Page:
Sunday, January 13, 2013
Dehydrated cubed potatoes
We grow a lot of potatoes in our garden and store them in the root cellar over the winter. By spring they're starting to sprout or shrivel, so I set some aside for planting and I bring the rest in to dehydrate. We use the dried potatoes until the next crop is ready. They're also great to take along when we go camping.
In the picture above, the two jars are full of dried cubed potatoes. I peeled and partially cooked the potatoes before spreading them on drying racks. I usually cook them until they're about 2/3 done cooking. Then I drain them and run cold water over them to stop the cooking process. This also cools them so that I can handle them without burning my fingers.
But let's back up a minute. After the potatoes are peeled and I'm cutting, slicing, shredding, or cubing the potatoes, I put them in a big bowl of water that has a Vitamin C tablet crushed and mixed with the water. This keeps the potatoes from turning brown or purple (yes, they do sometimes turn a reddish-purple, or even black). You can use ascorbic acid, which is Vitamin C but sold in bottles for preserving the color of fresh foods, or any of the "fruit fresh" products to help retain the color. They only need to be in the water for a couple minutes, then I remove them and dump them into the pan of boiling water.
When they're done I dump all the trays of potatoes into cake pans, then using my canning funnel, I pour them into jars. When I'm canning I set aside any jars that have tiny chips in the rim, or the ones that aren't 'real' canning jars, and I use them for dried food. I can also reuse a lid that had previously been used to pressure can. They're not safe to re-use for canning but they're great to use on jars of dehydrated food.
We also use a meat slicer to slice potatoes for dehydrating. These can be reconstituted and used for scalloped potatoes, or for fried potatoes and onions, and many other dishes.
I cook them until they're partially cooked, then spread them on dehydrator racks. This is my Nesco dehydrator.
This is what they look like when they're almost done. In the dehydrator they only take a few hours to dry, but in the oven or air-drying they take a day or two, depending on temperature and humidity.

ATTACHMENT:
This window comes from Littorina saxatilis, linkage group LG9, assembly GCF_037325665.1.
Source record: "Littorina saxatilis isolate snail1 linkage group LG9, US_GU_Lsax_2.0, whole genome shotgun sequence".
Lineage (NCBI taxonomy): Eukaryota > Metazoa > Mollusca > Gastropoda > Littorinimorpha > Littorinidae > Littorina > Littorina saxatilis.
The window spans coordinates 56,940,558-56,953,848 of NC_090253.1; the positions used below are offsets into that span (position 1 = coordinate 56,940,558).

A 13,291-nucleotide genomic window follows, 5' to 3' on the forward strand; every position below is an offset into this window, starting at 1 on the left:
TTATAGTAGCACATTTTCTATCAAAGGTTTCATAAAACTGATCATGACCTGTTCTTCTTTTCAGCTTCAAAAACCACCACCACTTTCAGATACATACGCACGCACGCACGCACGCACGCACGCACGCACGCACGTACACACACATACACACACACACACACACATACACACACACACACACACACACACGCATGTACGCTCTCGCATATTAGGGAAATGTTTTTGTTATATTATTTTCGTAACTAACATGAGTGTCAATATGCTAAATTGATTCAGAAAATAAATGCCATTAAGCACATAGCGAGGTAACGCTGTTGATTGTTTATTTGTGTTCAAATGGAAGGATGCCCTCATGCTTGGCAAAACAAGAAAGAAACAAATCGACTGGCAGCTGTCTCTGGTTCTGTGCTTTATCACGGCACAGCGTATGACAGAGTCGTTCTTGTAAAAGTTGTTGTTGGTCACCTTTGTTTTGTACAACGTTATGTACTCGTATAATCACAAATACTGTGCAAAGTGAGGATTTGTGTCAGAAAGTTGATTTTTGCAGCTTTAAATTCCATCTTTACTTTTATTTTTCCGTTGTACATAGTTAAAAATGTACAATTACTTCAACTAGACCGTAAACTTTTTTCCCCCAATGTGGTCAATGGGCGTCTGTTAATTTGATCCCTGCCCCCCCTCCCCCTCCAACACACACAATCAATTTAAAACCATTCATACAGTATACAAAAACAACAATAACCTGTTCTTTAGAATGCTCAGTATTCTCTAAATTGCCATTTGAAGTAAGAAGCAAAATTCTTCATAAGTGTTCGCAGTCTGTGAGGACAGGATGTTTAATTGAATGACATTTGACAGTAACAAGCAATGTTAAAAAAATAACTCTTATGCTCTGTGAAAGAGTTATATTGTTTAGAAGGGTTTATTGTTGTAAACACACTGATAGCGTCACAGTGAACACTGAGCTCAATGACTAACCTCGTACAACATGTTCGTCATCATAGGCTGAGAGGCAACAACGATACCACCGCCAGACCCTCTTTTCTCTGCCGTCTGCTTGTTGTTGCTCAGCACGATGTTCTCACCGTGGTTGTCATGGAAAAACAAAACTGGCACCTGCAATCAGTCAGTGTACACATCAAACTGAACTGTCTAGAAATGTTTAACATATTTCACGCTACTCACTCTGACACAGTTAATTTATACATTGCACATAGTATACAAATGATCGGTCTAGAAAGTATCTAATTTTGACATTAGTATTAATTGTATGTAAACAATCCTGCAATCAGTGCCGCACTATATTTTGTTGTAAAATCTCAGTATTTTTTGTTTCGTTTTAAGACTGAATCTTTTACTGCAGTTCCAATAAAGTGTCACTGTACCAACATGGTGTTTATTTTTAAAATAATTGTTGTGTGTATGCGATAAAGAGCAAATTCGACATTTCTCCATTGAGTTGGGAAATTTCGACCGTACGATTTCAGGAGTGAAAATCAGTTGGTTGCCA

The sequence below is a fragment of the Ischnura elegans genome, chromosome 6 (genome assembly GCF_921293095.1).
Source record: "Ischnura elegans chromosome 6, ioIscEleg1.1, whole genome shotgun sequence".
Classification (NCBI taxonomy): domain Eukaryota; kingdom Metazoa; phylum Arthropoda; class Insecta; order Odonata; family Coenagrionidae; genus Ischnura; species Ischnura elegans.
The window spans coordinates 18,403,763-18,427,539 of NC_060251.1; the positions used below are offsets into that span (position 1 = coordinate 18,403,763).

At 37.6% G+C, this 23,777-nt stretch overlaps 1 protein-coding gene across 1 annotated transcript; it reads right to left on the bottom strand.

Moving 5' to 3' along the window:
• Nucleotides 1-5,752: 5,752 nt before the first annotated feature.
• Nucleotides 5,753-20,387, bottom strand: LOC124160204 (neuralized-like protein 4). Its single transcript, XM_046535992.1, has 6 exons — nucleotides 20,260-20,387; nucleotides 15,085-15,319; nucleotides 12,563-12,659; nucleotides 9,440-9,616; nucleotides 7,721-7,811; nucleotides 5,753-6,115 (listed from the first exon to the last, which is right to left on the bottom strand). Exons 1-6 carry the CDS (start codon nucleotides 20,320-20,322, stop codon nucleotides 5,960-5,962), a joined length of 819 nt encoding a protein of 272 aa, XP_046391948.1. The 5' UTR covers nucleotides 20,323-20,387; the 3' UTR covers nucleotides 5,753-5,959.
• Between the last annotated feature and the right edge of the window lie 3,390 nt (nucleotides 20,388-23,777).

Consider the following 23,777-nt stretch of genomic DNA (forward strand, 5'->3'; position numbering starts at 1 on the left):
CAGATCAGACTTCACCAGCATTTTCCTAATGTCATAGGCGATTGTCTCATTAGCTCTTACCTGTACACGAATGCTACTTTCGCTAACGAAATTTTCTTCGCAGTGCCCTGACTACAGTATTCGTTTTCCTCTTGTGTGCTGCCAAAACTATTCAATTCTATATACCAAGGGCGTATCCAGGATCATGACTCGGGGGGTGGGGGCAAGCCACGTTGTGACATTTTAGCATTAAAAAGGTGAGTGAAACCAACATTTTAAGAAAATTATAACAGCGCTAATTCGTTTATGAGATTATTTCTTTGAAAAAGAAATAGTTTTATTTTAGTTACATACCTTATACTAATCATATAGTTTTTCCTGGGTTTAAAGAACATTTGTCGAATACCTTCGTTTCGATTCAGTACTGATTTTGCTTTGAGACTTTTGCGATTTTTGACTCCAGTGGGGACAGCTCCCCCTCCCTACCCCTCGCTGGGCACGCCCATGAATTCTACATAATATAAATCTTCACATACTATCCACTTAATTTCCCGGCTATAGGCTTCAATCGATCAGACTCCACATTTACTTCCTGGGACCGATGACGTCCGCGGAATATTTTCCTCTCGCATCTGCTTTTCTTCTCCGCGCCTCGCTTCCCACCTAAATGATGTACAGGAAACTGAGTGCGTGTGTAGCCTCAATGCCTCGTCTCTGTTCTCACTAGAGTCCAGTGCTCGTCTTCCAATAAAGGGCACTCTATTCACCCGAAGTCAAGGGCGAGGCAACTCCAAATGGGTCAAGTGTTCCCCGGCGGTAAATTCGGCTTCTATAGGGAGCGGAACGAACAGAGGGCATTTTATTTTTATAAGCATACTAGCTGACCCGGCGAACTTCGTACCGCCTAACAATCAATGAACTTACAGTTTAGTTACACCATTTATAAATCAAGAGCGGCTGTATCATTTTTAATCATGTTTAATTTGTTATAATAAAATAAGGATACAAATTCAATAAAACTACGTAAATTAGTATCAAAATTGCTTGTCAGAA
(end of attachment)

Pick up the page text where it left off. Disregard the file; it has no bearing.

These are shredded potatoes that I'm ready to boil. They cook quickly so I only leave them in the water for about two minutes. I unintentionally learned how to make instant mashed potatoes the first time I dried shredded potatoes.
The 'shredded' potatoes were overcooked and stuck together, and they were a mess to spread on the dehydrator racks!
No problem! When they were done dehydrating I put them in the blender and made potato granules and we use them like instant mashed potatoes.
The next batch went better. I dumped the shredded potatoes into the boiling water and fished them out about 2 minutes later. You can see that these are separating and spreading better on the racks.
These are commercial shredded potatoes. I got an incredible deal on eight bags of frozen shredded potatoes and dehydrated all eight bags spread on racks and placed on shelves above and behind our woodstove.
I also made more 'instant mashed" potatoes this year. I don't recommend plastic bags for long-term storage, but I used this tortilla bag to store these to take on camping trips.
Here's a closer look at the cubed, dried potatoes, also stored in a tortilla bag for camping. I prefer not to haul my glass jars out into the back-country. Tortilla bags are great because they have good ziplock closures.
A closer look at the finished dehydrated potato slices. They look a bit like potato chips but they're not light and flaky. They need to sit in water for a while to re-hydrate and soften, and then cooked.
Potatoes are a versatile food that often gets a bad rap as being "fattening" or starchy. But when you work hard growing your own food you probably work it off, and some of the 'fattening" qualities come from the things that are often added to the potatoes, either during cooking or at the table. In a preparedness or emergency situation, potatoes can provide more to keep you going than a lot of vegetables contain. So don't be afraid to grow or buy them and add them to your storage. Dehydrating is a good way to keep them for a longer time. I know of at least two people who dry potatoes and keep adding them to a 5-gallon bucket until it's full, then they throw in an oxygen absorber and seal the buckets. They live in warmer climates and don't have root cellars, so both use dehydrating as a way to preserve potatoes.
Potatoes can be canned, too. The first time I canned them I cut them into small cubes and when I used them, they became mashed potatoes. The next time I cut them into large quarters and they canned up great. Potatoes must be pressure canned, not water-bath canned.
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